Davis decides to sign with Knicks
Baron Davis will sign a one-year, $1.4 million contract with the New York Knicks
The Cavaliers used their amnesty clause on the veteran, who then cleared waivers
With the Knicks cutting Chauncey Billups, Davis and Mike Bibby will run the point
Veteran point guard Baron Davis has decided to sign with the New York Knicks, two sources close to the situation confirmed to SI.com.
Davis was released by the Cavaliers with the NBA's new amnesty clause and cleared the waiver wire on Friday before being announced as a member of the Knicks on Monday. And while sources said the Knicks initially agreed to use their $2.5 million exception on Davis in a one-year deal that would pair him with the likes of Amar'e Stoudemire Carmelo Anthony and new addition Tyson Chandler, Davis ultimately agreed to sign a one-year, veteran's minimum deal worth $1.4 million so the Knicks could remain in play for other possible free agent additions. They are reportedly among the teams interested in adding small forward James Posey, who was amnestied by Indiana last week and has yet to be signed after clearing waivers.
The Knicks also recently added veteran point guard Mike Bibby on a one-year, veteran's minimum deal, but wanted more depth at the position after using their amnesty clause on Chauncey Billups in order to land Chandler in free agency. Davis had narrowed his choices to the Knicks and Lakers in recent days but ultimately decided to join New York, although it's not clear how soon he'll be on the floor. His agent, Todd Ramasar, told multiple media outlets recently that his client would be out "a minimum of eight to 10 weeks" because of a back injury.
Cleveland cut Davis loose because of the arrival of point guard Kyrie Irving, the former Duke star who was taken first overall in June. Yet while the Cavaliers' use of the amnesty means Davis' salary was taken off their books for salary-cap and luxury-tax purposes, they still have to pay him the combined $28.6 million remaining on his deal that lasts through the 2012-13 season. Had Davis been taken off waivers by a team with cap space, that balance would have been offset by the negotiated salary of Davis' new team.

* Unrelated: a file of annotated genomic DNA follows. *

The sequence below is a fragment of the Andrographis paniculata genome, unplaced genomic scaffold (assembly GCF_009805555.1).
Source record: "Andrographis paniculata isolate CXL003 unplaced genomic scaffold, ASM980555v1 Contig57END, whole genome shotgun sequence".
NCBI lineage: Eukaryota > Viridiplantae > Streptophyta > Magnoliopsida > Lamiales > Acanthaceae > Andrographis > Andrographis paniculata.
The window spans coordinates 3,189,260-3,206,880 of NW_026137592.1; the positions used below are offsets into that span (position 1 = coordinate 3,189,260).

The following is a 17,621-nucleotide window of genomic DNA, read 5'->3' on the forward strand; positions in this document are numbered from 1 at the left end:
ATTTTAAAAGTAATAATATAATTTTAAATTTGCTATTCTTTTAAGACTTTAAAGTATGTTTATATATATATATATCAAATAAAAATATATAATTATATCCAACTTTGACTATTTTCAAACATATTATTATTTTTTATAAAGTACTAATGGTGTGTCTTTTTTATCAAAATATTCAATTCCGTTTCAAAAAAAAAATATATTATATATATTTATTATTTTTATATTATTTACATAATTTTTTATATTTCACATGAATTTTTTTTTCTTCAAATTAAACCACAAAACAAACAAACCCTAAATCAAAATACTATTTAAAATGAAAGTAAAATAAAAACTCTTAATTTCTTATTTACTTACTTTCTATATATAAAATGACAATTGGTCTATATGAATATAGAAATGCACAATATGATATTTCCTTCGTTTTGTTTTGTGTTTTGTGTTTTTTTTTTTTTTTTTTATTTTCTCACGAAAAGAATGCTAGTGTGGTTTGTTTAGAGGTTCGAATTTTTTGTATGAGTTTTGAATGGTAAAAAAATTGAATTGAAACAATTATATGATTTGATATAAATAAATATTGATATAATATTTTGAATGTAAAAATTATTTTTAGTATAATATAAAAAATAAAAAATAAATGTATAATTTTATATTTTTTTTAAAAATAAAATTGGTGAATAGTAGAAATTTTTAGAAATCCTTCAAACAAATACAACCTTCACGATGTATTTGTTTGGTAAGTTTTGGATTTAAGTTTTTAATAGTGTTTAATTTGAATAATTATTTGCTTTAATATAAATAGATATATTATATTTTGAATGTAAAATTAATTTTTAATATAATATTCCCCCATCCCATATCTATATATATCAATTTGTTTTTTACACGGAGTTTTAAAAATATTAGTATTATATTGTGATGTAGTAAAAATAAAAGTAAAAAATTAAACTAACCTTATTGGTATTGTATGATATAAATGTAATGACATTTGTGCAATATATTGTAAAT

If Davis, 32, can get healthy in time for a playoff run and play in the sort of engaged fashion he did while with Golden State as recently as three years ago, a Knicks team that was already on the rise might be even better by landing the two-time All-Star. It's a big "if," though, as Davis' game fell off significantly in two seasons with the Clippers and he routinely battled injuries before being traded to Cleveland midway through 2010-11.
Davis -- who has averaged 16.5 points and 7.3 assists in 12 seasons -- will clearly need time to not only heal but also to return to playing condition. He was largely inactive during the summer, hobbled by the nagging back problem and frequently seen in street clothes at the Drew League games in his hometown of Los Angeles watching his peers play.
ESPN.com first reported that Davis would sign with the Knicks.
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